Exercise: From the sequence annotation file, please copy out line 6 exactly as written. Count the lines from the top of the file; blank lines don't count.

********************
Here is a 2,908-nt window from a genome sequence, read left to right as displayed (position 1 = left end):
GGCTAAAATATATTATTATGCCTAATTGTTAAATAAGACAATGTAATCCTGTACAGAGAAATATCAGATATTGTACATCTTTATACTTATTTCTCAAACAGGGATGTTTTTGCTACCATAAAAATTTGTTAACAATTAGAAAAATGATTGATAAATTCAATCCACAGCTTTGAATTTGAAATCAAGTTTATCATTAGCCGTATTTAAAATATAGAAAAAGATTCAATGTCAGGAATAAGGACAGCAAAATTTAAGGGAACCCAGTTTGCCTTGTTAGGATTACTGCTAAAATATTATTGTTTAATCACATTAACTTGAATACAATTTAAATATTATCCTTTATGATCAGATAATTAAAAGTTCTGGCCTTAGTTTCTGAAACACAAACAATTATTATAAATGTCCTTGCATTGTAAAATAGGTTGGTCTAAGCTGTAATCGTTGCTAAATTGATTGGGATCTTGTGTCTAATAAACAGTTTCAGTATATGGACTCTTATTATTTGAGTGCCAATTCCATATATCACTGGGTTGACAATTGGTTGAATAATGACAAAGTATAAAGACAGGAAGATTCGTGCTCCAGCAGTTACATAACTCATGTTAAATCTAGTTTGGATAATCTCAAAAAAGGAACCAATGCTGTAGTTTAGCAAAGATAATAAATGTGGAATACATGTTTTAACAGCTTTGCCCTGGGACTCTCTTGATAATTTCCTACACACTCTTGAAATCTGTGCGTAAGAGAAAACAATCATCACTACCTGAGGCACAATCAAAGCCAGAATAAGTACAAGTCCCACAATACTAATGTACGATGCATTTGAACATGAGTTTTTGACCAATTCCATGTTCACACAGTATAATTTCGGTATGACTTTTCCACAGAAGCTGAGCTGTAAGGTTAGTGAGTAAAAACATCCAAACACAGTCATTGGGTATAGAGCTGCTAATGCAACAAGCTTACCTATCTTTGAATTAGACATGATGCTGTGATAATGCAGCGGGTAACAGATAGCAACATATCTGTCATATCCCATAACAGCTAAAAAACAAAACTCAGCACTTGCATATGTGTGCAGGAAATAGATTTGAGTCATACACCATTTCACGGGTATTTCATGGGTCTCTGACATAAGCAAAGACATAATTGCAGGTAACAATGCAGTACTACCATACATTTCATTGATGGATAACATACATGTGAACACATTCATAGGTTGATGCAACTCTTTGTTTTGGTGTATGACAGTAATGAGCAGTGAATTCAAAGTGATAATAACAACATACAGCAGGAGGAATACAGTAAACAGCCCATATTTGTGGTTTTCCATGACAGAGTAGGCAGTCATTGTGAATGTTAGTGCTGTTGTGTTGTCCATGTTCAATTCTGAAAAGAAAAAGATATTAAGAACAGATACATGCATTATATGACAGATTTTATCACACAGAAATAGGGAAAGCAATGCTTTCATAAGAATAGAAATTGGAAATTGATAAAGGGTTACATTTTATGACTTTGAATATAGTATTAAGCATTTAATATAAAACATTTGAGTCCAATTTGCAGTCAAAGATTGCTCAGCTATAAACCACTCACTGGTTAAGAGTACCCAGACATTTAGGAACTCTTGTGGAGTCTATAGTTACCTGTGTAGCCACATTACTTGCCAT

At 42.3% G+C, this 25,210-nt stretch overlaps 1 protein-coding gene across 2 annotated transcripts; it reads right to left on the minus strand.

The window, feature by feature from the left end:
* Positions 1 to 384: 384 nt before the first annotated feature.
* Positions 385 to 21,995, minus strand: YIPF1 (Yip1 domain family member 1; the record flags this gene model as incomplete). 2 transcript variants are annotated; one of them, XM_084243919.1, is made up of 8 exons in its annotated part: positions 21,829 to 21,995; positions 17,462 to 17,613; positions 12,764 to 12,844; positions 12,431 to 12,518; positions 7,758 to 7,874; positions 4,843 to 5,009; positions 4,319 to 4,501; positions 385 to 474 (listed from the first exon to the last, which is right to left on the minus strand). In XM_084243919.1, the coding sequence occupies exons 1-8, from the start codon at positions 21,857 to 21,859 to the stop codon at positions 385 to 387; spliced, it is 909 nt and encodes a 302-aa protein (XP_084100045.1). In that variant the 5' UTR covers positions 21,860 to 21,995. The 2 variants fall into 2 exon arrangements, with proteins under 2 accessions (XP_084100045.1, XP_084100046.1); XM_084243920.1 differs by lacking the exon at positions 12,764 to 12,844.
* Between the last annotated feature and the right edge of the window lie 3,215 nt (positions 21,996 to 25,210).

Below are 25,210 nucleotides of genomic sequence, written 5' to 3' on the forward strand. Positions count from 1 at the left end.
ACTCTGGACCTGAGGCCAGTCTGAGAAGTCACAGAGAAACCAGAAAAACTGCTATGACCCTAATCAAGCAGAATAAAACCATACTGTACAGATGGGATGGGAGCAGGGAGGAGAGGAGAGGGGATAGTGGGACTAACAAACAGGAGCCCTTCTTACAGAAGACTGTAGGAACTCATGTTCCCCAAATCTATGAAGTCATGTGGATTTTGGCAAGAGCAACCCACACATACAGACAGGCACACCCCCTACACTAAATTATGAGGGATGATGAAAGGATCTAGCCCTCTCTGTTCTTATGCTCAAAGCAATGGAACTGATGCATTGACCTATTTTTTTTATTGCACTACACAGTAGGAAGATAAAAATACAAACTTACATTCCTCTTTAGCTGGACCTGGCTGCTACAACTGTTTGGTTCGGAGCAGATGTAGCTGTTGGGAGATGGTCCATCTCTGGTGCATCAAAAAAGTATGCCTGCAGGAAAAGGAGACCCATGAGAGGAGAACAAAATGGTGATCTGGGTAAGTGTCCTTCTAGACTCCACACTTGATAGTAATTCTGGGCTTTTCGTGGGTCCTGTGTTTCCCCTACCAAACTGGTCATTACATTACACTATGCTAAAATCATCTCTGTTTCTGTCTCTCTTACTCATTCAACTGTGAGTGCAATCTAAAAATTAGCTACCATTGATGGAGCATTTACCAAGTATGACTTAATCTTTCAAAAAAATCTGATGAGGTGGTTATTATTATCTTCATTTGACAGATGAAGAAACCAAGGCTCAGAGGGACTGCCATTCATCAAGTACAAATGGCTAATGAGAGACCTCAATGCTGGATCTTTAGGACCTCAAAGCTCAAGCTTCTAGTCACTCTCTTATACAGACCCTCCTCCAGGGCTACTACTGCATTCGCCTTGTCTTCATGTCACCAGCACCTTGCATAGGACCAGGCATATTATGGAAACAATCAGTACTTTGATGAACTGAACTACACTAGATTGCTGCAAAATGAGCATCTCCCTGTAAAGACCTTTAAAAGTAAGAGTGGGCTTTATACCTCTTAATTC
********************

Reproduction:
* Positions 385 to 21,995, minus strand: YIPF1 (Yip1 domain family member 1; the record flags this gene model as incomplete). 2 transcript variants are annotated; one of them, XM_084243919.1, is made up of 8 exons in its annotated part: positions 21,829 to 21,995; positions 17,462 to 17,613; positions 12,764 to 12,844; positions 12,431 to 12,518; positions 7,758 to 7,874; positions 4,843 to 5,009; positions 4,319 to 4,501; positions 385 to 474 (listed from the first exon to the last, which is right to left on the minus strand). In XM_084243919.1, the coding sequence occupies exons 1-8, from the start codon at positions 21,857 to 21,859 to the stop codon at positions 385 to 387; spliced, it is 909 nt and encodes a 302-aa protein (XP_084100045.1). In that variant the 5' UTR covers positions 21,860 to 21,995. The 2 variants fall into 2 exon arrangements, with proteins under 2 accessions (XP_084100045.1, XP_084100046.1); XM_084243920.1 differs by lacking the exon at positions 12,764 to 12,844.